Canadian Anglican and Lutheran youth lead national prayer event on Water

Article from ANGLICAN JOURNAL (Canada)

http://www.anglicanjournal.com/articles/praying-on-parliament-hill

By Leigh Anne Williams on July, 06 2013
Photo Credit: Art Babych

Hundreds of Anglicans and Lutherans in Ottawa for Joint Assembly converged on Parliament Hill on Saturday morning for a prayer event intended to draw attention to the issue of access to clean water, particularly in aboriginal communities.

Led by Lutheran and Anglican youth, the event gathered people into circles of 12 on the walk in front of the Peace Tower on ParliamentHill-Water_620Parliament Hill.  Volunteers held long ribbons of turquoise cloth that sparkled in the sun and cascaded down the steps like a waterfall. The ribbons were later carried through the crowd after the service .

The prayer service was led by Archbishop Fred Hiltz, primate of the Anglican Church of Canada, Susan Johnson, national bishop of the Evangelical Lutheran Church in Canada, and Lydia Mamakwa, area bishop for northern Ontario. There were prayers for the rivers, for people who make their living from the water and for people who cross oceans. There were also prayers for the responsible use of water in urban and rural settings.

Heather Werboweski, 17, from First Lutheran in Winnipeg, told the Journal that she thinks the event will have an impact. “Now more people are aware that it’s an issue and so I hope they will more consciously think about the water that they use and think about the people who don’t have the resources that we do.”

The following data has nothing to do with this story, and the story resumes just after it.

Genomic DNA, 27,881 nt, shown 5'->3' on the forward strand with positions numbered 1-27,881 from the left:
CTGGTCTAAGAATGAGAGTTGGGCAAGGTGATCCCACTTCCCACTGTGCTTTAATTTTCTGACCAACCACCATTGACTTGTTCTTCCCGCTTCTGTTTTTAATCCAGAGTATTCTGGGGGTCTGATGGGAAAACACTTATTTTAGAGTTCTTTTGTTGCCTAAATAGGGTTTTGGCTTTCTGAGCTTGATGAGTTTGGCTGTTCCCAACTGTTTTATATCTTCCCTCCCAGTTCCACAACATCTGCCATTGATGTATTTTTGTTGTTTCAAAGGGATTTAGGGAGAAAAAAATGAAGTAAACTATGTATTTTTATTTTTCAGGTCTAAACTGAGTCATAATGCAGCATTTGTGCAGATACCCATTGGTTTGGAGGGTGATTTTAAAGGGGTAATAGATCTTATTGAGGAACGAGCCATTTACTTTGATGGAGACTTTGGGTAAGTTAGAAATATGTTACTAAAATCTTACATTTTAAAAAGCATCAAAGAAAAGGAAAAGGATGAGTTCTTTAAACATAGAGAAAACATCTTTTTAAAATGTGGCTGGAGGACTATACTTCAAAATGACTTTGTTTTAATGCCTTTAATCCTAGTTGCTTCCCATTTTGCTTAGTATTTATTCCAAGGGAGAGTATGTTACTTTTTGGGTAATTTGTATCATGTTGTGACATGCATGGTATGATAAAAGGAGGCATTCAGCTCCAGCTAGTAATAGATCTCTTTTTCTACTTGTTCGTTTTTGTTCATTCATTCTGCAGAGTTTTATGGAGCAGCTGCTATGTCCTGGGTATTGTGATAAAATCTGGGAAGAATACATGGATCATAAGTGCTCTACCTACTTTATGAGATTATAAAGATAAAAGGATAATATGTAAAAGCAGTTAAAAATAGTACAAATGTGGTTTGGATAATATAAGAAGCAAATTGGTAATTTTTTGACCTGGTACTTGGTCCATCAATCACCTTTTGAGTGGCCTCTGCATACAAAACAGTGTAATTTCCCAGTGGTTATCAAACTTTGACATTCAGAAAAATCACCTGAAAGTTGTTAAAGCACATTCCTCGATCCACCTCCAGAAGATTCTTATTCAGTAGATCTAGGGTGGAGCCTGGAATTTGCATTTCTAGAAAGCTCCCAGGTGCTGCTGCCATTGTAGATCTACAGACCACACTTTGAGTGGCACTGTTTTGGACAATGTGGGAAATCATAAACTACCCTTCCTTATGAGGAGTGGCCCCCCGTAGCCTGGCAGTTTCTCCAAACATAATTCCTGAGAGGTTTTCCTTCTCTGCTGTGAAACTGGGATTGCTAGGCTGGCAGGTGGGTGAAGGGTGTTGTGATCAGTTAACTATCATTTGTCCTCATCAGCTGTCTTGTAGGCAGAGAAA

Deb Roberts, a member from Christ Lutheran Church in Regina who attended with her 14-month-old daughter Rowan, said the event was a great idea. “It shows solidarity working together for the Lutherans and the Anglicans and for everybody with the native people…We all are treaty people…water is an issue for all of us, so we should all have the same rights and the same access to water.

Bishop Adam Halkett of the diocese of Saskatchewan said, “The water is being damaged, so it’s going to affect our grandchildren. It’s affecting us already today, so we need to let the government know that we are the people of this land. We didn’t sell anything…We shared a lot of this land and water is also a part of that.”

Bishop Susan Johnson said the event was “a wonderful opportunity to be on the Hill and to make this really significant gesture and statement right at the foot of our nation’s capital.”

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